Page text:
Hamas minister target of attempted assassination in Gaza
No injuries reported; Palestinian PM says elections will spur unrest, vows jihad 'until J'lem liberated.'
Unidentified gunmen opened fire Sunday afternoon on the motorcade of Palestinian Interior Minister Said Siyam of Hamas, causing no injuries, in an apparent assassination attempt.
Interior Ministry spokesman Khaled Abu Hilal, however, dismissed the shooting as a random attack and denied that the target was Siyam.
The men, driving in a nearby car, apparently shot at a car in the motorcade, but not at the vehicle carrying Siyam, he said.
Earlier Sunday, Palestinian Prime Minister Ismail Haniyeh said that early Palestinian elections would lead to unrest. He made the comments after accusing Palestinian Authority Chairman Mahmoud Abbas, the head of the rival Fatah movement, of trying to force Hamas out of all government positions.
Aides to Abbas said Saturday he planned to call early elections, seeing little point in further talks on a government to replace a Hamas-led coalition boycotted by the West.
Haniyeh, on an official visit to Iran, a major backer of Hamas, said early elections would lead to violence. "The proposal ... about holding early elections is the start of the creation of disorder in Palestine," Haniyeh said at a news conference with local media.
"We studied that proposal and we believe it to be contrary to the legitimacy of the Palestinian government," Iran's official IRNA news agency quoted him as saying.
In an interview with Iranian state television late on Saturday, Haniyeh blamed Abbas for the breakdown in unity government talks. "Unfortunately, the talks did not succeed because of the hostility and stubbornness of the brothers that are in the Palestinian leadership," he said.
"They want the entire state and government to be entirely in the hands of non-Hamas people," he said. His comments in Arabic were translated into Farsi by Iranian television. Hamas defeated Abbas's Fatah in January elections for the Palestinian parliament and formed a government in March.
Haniyeh said pressure from Abbas to accept the Western conditions made Hamas realise that "they do not want the formation of a national unity government; they want to expel Hamas from the government."
Two Palestinian parliamentary guards were wounded in an exchange of fire at the legislature's building in the Gaza Strip in the latest incident of violence.
Haniyeh was due to meet Iran's Supreme Leader Ayatollah Ali Khamenei on Sunday, the final day of the four-day visit to the Islamic state which has given the Hamas-led government $120 million this year towards a shortfall caused by the Western aid blockade.
Haniyeh: Jihad to go onOver the weekend, Haniyeh declared that the Palestinians will "continue the jihad until Jerusalem is liberated."
Haniyeh also said that Iran constitutes the Palestinians' strategic depth, reiterating that Hamas would never recognize Israel or accept past Israeli-Palestinian agreements.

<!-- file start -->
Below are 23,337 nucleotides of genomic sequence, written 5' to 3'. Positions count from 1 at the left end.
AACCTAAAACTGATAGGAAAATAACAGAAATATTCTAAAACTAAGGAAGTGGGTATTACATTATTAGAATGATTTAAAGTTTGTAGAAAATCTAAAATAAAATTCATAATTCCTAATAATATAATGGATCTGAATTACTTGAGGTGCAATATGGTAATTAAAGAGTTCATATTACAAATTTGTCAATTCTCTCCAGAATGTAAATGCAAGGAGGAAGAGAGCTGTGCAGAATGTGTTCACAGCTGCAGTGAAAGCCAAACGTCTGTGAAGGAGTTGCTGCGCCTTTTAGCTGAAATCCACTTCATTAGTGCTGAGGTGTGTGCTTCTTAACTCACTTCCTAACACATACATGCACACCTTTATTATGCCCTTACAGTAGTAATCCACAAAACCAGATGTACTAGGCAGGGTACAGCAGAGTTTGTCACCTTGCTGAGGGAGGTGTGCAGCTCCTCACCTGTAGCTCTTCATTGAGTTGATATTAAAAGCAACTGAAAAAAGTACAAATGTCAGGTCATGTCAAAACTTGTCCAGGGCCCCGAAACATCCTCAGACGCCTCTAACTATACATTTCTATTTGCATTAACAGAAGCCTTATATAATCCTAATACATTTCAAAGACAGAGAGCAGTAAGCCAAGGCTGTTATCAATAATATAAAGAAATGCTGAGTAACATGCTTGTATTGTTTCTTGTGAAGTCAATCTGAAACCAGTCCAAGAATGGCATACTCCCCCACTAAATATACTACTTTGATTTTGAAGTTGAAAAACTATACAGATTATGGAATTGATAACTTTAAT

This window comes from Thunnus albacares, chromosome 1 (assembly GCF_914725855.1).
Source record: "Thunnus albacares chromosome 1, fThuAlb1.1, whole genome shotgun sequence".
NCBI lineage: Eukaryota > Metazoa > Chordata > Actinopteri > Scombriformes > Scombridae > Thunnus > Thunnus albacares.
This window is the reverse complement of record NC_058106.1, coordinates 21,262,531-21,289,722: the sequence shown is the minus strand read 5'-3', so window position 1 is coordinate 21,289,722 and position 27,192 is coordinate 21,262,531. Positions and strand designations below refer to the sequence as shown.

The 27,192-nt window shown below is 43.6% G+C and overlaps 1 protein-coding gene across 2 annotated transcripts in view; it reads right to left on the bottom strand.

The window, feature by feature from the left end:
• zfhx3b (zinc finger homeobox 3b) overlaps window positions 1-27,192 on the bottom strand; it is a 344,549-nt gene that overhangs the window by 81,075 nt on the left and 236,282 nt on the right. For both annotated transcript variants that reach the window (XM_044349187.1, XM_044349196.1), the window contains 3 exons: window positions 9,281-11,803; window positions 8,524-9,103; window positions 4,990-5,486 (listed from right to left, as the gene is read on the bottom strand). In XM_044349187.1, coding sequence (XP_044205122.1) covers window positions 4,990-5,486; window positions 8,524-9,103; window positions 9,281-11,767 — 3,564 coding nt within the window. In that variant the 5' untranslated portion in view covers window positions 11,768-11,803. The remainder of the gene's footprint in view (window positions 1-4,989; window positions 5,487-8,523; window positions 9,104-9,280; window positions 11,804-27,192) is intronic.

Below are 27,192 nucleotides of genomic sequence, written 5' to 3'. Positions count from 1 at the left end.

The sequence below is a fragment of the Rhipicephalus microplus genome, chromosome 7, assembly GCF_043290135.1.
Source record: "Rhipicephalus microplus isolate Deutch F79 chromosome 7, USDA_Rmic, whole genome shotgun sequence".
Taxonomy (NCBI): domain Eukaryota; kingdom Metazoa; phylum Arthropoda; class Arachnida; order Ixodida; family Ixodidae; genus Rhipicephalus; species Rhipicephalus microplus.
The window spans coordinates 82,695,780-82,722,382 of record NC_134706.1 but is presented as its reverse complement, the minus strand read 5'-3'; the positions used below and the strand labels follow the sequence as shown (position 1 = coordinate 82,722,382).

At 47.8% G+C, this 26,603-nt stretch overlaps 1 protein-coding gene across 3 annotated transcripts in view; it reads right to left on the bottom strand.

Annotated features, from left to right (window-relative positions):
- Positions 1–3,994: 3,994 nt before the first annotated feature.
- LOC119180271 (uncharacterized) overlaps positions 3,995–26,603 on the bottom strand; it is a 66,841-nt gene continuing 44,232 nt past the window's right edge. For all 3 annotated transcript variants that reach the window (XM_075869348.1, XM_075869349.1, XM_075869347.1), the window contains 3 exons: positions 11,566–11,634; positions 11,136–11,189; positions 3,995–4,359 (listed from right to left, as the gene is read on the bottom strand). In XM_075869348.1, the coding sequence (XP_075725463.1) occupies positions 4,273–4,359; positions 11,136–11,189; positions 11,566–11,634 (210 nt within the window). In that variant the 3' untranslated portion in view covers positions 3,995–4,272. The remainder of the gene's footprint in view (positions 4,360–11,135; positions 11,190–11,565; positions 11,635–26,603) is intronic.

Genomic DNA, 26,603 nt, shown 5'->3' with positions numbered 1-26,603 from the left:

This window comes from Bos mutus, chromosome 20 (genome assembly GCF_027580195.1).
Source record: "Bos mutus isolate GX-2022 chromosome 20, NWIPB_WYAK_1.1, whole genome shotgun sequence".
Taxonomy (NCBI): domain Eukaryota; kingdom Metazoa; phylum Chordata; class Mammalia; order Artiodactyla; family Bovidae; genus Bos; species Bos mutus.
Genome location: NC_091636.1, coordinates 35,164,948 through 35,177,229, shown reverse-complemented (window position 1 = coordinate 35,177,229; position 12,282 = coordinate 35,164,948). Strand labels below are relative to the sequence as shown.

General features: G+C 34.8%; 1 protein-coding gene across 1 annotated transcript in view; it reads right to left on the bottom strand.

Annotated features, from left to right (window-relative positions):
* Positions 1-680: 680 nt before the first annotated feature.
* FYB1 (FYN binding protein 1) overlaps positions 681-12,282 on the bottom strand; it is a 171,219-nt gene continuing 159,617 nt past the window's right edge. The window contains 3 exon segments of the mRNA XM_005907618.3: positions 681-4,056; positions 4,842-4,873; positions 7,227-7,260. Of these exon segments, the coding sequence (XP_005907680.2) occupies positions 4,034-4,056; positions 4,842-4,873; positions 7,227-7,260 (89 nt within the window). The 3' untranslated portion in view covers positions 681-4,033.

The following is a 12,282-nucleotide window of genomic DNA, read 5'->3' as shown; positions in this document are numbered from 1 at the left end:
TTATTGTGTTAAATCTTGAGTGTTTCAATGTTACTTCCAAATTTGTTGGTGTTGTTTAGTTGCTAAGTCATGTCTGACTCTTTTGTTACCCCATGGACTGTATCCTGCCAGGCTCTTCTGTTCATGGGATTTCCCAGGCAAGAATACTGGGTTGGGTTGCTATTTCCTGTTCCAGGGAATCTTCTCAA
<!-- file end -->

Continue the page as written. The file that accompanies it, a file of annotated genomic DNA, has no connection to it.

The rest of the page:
Speaking to thousands of students at the University of Tehran on Friday, Haniyeh said: "The braggart of the world [the United States] and the Zionists ... want us to accept the theft of Palestinian lands, stop the jihad and the resistance and accept the agreements signed with the Zionist enemy. We will never recognize the Zionist government. We will continue the jihad until Jerusalem is liberated."
He also said that Iran provides the Palestinians with "strategic depth" in their fight against Israel.
On Saturday night he met with Iranian President Mahmoud Ahmadinejad. Following the meeting, Ahmadinejad said that Iran would stand shoulder to shoulder with the Palestinians until Jerusalem was liberated and urged: "The Palestinian government must not give in to international pressure; it must continue to fight the Jewish state."
Haniyeh thanked Ahmadinejad for his support and replied: "My government has no intention of recognizing the occupation government. We support the Palestinian people's right to resistance [the standard Palestinian term for terror attacks] and its right to cancel the cruel agreements that were signed in the past with the occupation regime."
He added that his government would never accept the three conditions set by the Quartet (the U.S., European Union, United Nations and Russia): recognizing Israel, accepting previous Israeli-Palestinian agreements and abjuring violence.
Khaled Meshal, who heads Hamas' political bureau, took a slightly different tack over the weekend, saying that "if Israel and the U.S. want to end the bloodshed in the region, they must accede to the Palestinians' demands." Specifically, he said, Israel must withdraw to the pre-1967 armistice lines, release all Palestinian prisoners, accept a "right of return" for Palestinian refugees and dismantle all settlements. Otherwise, Hamas will wage open war against it, he warned.
Meshal, who was speaking in a Palestinian refugee camp near Damascus, said that all the Palestinian factions agree that a Palestinian state must be established based on the pre-1967 borders, and on this there can be no compromise. However, he added, "our long-term goal is the liberation of Palestine. Israel and the U.S. are deluding themselves if they think that we are not capable of doing this."